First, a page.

Age related macular disease

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What is AMD?


I am sure that you will have heard of this condition, which everybody seems to be talking about these days.
The macula is the central area of the retina.  The retina is like the film in the back of a camera – it collects the visual image, processes it to some extent, and sends it to the brain.  The macula is the area of the retina that is associated with fine detail, and colour vision.  It is used for reading and detail.

AMD is a disease of central vision, affecting the macula.  It is a disease associated with advancing age, and is rarely seen in people under 50. Overall, between 5-15% of the population is affected, albeit most only having a mild form of the disease.  AMD is, however, becoming more common and is currently the leading cause of blindness in the developed world in the over 50-age group.  There are many reasons for this which include:

  • Changing dietary habits in the modern world
  • We are living longer
  • Genetic factors
  • Smoking

How may it affect my eyes?


As the disease develops, aggregations of lipoprotein called drusen, (the waste products of retinal cells) accumulate in the macula.  Initially these may be asymptomatic. As the process advances, the deposits lead to distortion of the macula and hence vision.  Letters and script will start to develop a wobble, letters themselves may become missing.  Vision may start to drop, and it may not be possible to correct this with glasses. These changes are all seen in what is referred to as DRY AMD.

Courtesy Dr Tim Isaacs

These photos show a macula with multiple drusen.

In more severe cases the vision can drop more profoundly, and suddenly.  The central vision may be missing completely.  These changes occur due to new blood vessels growing into the macula.  The vessels leak and bleed, damaging the retinal cells and causing loss of sight.  This is referred to as WET AMD.


Courtesy Chris Barry

This series shows dry AMD changes on the left, a macular haemorrhage in the middle and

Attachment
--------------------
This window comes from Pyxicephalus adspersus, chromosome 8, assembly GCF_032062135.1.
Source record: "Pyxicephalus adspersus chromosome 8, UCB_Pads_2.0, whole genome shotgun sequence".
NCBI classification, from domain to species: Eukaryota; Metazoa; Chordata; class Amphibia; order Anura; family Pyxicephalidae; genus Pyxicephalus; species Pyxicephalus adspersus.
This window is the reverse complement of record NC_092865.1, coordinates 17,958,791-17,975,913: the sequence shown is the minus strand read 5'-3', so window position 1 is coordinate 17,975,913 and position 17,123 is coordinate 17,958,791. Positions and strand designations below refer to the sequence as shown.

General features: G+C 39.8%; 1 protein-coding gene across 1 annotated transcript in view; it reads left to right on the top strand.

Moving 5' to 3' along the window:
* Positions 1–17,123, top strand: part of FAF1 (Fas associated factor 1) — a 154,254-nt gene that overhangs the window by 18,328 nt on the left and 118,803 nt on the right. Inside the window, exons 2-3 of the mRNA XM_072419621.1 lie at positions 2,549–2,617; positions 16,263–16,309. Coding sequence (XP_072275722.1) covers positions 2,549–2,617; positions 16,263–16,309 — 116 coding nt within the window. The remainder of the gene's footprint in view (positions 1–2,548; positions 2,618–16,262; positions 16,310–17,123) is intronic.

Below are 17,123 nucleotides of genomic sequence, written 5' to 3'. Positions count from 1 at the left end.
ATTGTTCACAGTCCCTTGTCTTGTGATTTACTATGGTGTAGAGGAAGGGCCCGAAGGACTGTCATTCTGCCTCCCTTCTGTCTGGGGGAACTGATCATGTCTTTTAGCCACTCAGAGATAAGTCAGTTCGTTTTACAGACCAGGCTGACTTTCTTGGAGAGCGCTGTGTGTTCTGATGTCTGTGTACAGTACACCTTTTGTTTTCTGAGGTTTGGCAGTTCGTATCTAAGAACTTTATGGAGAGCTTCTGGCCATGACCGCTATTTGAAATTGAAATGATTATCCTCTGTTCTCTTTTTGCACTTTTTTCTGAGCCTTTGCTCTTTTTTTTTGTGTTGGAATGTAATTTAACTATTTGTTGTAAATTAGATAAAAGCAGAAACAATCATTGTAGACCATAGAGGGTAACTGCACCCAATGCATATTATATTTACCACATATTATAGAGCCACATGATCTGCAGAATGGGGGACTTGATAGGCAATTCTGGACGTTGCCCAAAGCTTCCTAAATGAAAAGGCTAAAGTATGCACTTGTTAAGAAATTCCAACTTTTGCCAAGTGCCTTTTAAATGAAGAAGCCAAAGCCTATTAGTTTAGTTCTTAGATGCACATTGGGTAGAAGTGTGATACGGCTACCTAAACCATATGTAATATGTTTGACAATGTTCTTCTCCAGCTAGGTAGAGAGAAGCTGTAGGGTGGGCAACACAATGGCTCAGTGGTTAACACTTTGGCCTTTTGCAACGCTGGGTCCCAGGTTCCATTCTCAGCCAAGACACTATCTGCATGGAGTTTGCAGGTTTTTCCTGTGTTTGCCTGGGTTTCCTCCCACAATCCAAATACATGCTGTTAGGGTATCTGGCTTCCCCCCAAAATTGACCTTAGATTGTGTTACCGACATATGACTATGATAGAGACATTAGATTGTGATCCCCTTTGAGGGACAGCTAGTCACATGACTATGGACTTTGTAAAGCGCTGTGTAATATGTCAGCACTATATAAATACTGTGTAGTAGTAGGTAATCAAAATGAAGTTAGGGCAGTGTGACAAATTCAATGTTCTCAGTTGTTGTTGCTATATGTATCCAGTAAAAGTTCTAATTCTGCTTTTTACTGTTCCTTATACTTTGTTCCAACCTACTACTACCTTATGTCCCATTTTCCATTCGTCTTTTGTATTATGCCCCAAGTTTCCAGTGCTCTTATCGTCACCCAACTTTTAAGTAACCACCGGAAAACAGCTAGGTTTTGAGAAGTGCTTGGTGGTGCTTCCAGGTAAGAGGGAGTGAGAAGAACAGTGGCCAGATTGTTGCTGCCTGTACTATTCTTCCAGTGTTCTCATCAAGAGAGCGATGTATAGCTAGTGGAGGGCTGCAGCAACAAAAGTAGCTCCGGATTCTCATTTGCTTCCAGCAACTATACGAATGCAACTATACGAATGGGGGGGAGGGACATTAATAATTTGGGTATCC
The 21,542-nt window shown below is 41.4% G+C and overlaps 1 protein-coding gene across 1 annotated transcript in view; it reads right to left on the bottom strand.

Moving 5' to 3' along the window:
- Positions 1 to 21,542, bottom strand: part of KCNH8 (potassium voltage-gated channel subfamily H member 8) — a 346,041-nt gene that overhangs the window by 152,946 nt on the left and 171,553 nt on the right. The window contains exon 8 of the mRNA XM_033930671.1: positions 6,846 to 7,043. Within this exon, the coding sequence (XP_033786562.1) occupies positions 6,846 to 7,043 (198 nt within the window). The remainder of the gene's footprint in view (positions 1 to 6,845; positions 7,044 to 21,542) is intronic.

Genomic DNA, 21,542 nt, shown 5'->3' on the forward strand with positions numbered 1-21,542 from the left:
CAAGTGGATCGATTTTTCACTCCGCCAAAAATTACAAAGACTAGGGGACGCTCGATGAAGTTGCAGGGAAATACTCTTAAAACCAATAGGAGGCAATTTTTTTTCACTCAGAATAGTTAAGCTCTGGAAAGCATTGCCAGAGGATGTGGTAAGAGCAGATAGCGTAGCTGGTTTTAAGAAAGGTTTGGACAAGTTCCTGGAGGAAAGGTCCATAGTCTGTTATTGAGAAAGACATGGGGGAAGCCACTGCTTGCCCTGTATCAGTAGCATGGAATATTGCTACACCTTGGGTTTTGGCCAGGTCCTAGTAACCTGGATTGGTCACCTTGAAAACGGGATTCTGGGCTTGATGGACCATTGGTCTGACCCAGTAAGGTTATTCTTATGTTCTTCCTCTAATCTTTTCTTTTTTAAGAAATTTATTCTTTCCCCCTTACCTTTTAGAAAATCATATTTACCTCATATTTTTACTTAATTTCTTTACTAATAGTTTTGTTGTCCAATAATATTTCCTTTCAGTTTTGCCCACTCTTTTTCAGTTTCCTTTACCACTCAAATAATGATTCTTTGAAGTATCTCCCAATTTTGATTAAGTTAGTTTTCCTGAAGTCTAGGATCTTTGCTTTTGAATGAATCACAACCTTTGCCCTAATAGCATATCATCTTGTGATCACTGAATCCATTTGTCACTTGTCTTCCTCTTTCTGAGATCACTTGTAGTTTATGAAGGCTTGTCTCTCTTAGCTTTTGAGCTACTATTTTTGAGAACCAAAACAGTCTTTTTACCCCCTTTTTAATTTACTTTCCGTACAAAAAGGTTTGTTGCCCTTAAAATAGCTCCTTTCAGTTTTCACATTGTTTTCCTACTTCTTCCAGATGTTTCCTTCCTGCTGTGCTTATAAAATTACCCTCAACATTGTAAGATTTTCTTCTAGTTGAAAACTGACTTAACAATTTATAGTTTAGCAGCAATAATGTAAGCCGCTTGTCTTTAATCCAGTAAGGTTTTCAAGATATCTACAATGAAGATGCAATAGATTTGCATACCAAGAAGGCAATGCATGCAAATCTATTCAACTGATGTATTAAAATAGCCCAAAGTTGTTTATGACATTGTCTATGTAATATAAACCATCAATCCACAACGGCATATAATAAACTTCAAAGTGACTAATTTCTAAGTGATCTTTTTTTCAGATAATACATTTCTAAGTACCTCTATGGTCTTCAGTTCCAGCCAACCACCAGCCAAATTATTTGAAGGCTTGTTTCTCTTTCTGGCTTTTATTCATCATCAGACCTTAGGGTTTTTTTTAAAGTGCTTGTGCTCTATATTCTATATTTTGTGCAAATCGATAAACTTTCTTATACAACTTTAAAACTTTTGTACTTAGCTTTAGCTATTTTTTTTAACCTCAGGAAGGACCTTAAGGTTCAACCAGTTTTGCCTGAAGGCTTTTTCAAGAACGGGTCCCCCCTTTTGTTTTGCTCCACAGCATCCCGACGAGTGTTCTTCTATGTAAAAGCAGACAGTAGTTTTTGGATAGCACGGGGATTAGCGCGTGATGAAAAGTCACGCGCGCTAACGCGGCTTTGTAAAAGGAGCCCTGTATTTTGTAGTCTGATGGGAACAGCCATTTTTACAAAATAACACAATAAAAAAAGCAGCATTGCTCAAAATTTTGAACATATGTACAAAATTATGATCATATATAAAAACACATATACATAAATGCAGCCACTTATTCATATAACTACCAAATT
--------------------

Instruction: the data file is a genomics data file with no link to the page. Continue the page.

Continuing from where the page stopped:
subsequent macular scarring on the right.  The vision on the left was 6/9 and subsequently counting fingers on the right.

What can I do to prevent it?


- Unfortunately you cannot change your genetic makeup or prevent ageing, but scientists are working on altering the genetic code of retinal cells.

  • Stop smoking! This increases the risk of progression and chances of developing WET AMD up to six-fold.

  • Eat a healthy diet and lose weight – obesity is a risk factor.  In particular, attention should be paid to green leafy vegetables such as broccoli and spinach.  These have a high content of Vitamin A and E as well as trace elements such as copper and zinc and Lutein, all of which are potent antioxidants and beneficial.
  • Eating oily fish such as tuna or salmon three times a week is thought to be beneficial.  Fish oil capsules are an alternative.

  • If you struggle with a healthy diet, studies suggest that there may be some benefit from taking vitamin supplements such as Macuvision or Luteinvision both, made by Blackmore’s.

Courtesy Dr Tim Isaacs

  • Other factors such as hypertension, and high cholesterol levels need to be screened by your GP and treated where necessary.
  • Wearing sunglasses protects the macula.

Screening


If you have been told that you have AMD, you will need to monitor your vision.  Generally this is best done using an Amsler grid chart.  This can be downloaded and printed from this useful website: http://www.macular.org/pdf/amsler.pdf

This shows distorted vision on an Amsler chart and a pictorial representation of how vision can be affected.

You need to hold the chart at your usual reading distance, with your reading glasses on, whilst fixing one eye on the central dot and covering the other.  If there are any sudden new changes of distortion or your vision rapidly drops you need to see an ophthalmologist as soon as possible – e.g. within 24-48 hrs and not leave it for weeks.

Investigation

Can AMD be treated?


Up until ten years ago the answer was that, at best, further sight loss could be prevented but sight could not be recovered.  This has all changed with a group of drugs called the anti-VEGF agents.  These are medications that prevent new blood vessels from growing and thus stop WET AMD from progressing.  Studies have shown that not only do they stop the process, but also they actually reverse sight loss in around 90% of patients – as long as they are caught early through screening and monitoring.